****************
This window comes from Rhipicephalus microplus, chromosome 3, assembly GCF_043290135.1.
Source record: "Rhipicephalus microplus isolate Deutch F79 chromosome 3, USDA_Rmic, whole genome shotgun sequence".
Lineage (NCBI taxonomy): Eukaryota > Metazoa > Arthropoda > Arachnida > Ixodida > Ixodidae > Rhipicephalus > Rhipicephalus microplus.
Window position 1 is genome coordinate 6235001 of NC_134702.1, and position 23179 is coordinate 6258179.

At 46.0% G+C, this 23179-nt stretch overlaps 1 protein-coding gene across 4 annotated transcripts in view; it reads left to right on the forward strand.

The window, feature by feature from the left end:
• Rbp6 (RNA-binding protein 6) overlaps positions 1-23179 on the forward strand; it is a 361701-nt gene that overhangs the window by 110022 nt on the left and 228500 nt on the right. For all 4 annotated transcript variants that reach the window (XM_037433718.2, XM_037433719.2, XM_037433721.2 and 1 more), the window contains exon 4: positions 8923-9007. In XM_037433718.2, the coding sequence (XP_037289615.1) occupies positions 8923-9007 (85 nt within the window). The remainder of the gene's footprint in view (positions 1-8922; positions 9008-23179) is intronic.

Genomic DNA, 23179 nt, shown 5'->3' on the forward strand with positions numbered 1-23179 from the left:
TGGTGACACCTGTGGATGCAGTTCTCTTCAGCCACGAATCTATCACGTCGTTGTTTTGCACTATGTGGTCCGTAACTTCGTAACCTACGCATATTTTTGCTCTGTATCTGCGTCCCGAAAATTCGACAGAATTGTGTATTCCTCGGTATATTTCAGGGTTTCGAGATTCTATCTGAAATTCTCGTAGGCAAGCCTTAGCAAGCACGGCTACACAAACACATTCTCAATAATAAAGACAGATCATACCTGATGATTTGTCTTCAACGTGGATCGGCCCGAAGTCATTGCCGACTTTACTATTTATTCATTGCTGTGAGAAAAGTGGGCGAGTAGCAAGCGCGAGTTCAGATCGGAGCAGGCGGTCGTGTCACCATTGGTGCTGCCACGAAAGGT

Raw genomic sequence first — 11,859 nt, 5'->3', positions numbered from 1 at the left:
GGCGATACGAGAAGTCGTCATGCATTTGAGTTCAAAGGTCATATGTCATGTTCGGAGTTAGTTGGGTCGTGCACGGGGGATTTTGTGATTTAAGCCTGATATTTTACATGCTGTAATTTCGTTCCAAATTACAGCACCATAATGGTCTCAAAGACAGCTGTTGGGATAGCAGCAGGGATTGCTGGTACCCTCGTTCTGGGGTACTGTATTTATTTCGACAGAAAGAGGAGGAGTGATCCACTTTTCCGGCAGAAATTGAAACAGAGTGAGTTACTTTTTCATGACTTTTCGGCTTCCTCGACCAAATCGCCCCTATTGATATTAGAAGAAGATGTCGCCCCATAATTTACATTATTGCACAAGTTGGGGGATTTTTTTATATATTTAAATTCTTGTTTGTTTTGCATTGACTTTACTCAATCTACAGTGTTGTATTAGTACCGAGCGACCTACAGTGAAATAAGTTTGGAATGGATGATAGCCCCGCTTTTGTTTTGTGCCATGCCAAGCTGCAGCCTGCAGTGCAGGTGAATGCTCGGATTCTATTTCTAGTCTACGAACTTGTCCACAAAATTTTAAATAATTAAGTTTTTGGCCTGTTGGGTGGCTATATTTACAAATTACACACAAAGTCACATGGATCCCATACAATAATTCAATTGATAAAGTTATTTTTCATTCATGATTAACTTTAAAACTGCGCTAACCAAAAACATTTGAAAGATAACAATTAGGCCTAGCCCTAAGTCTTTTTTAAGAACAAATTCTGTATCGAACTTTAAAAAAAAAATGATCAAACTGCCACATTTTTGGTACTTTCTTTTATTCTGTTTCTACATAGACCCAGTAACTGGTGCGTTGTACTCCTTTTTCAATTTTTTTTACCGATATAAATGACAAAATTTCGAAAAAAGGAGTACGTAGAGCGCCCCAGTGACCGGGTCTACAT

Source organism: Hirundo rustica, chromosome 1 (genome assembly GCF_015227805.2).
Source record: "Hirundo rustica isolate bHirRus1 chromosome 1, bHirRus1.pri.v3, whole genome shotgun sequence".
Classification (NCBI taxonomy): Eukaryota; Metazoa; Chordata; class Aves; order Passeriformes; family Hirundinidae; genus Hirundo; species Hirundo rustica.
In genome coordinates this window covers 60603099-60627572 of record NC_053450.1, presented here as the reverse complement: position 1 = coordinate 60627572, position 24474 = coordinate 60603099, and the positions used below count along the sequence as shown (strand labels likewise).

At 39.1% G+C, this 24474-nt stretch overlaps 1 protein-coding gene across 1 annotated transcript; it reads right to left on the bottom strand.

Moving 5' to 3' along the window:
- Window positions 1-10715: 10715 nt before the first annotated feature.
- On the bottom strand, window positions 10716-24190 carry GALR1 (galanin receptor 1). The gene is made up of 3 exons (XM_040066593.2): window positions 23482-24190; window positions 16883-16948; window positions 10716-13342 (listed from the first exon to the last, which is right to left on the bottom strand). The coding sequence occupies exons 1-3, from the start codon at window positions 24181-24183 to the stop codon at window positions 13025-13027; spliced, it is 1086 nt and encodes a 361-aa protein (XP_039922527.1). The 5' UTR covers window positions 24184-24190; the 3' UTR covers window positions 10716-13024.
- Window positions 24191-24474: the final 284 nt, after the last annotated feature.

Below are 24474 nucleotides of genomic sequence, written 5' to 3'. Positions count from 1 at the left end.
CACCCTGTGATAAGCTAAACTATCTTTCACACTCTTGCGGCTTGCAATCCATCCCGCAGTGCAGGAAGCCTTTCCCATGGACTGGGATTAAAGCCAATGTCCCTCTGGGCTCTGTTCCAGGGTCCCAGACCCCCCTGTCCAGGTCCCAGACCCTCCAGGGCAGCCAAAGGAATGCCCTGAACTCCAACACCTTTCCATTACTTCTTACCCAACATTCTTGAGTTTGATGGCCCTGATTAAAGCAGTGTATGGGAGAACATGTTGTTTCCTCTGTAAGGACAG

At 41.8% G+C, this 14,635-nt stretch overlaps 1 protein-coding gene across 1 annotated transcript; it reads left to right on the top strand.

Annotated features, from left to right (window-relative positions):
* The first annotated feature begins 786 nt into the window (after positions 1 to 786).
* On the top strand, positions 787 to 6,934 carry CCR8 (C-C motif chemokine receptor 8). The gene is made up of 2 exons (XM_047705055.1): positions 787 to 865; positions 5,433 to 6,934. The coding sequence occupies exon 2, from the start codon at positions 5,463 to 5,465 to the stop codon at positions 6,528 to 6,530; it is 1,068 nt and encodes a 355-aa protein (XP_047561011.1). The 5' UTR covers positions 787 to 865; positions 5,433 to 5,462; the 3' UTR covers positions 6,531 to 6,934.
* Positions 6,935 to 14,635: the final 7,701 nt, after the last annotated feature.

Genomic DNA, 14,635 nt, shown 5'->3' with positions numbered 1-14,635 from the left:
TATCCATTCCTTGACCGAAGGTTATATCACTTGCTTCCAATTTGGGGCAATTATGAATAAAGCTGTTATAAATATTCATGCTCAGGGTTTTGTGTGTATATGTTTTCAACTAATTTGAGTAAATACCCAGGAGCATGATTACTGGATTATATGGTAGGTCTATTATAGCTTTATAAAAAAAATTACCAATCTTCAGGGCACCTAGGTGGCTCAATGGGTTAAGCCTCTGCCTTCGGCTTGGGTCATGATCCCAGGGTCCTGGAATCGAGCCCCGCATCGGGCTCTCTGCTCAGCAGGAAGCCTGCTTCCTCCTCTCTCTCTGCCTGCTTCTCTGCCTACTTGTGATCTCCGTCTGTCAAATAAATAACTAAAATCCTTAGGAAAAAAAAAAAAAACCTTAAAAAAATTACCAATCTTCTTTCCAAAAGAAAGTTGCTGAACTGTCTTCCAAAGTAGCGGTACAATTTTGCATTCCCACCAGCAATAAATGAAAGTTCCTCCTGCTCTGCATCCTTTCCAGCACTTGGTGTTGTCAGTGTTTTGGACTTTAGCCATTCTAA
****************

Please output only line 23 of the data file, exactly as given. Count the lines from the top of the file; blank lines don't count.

At 41.8% G+C, this 14,635-nt stretch overlaps 1 protein-coding gene across 1 annotated transcript; it reads left to right on the top strand.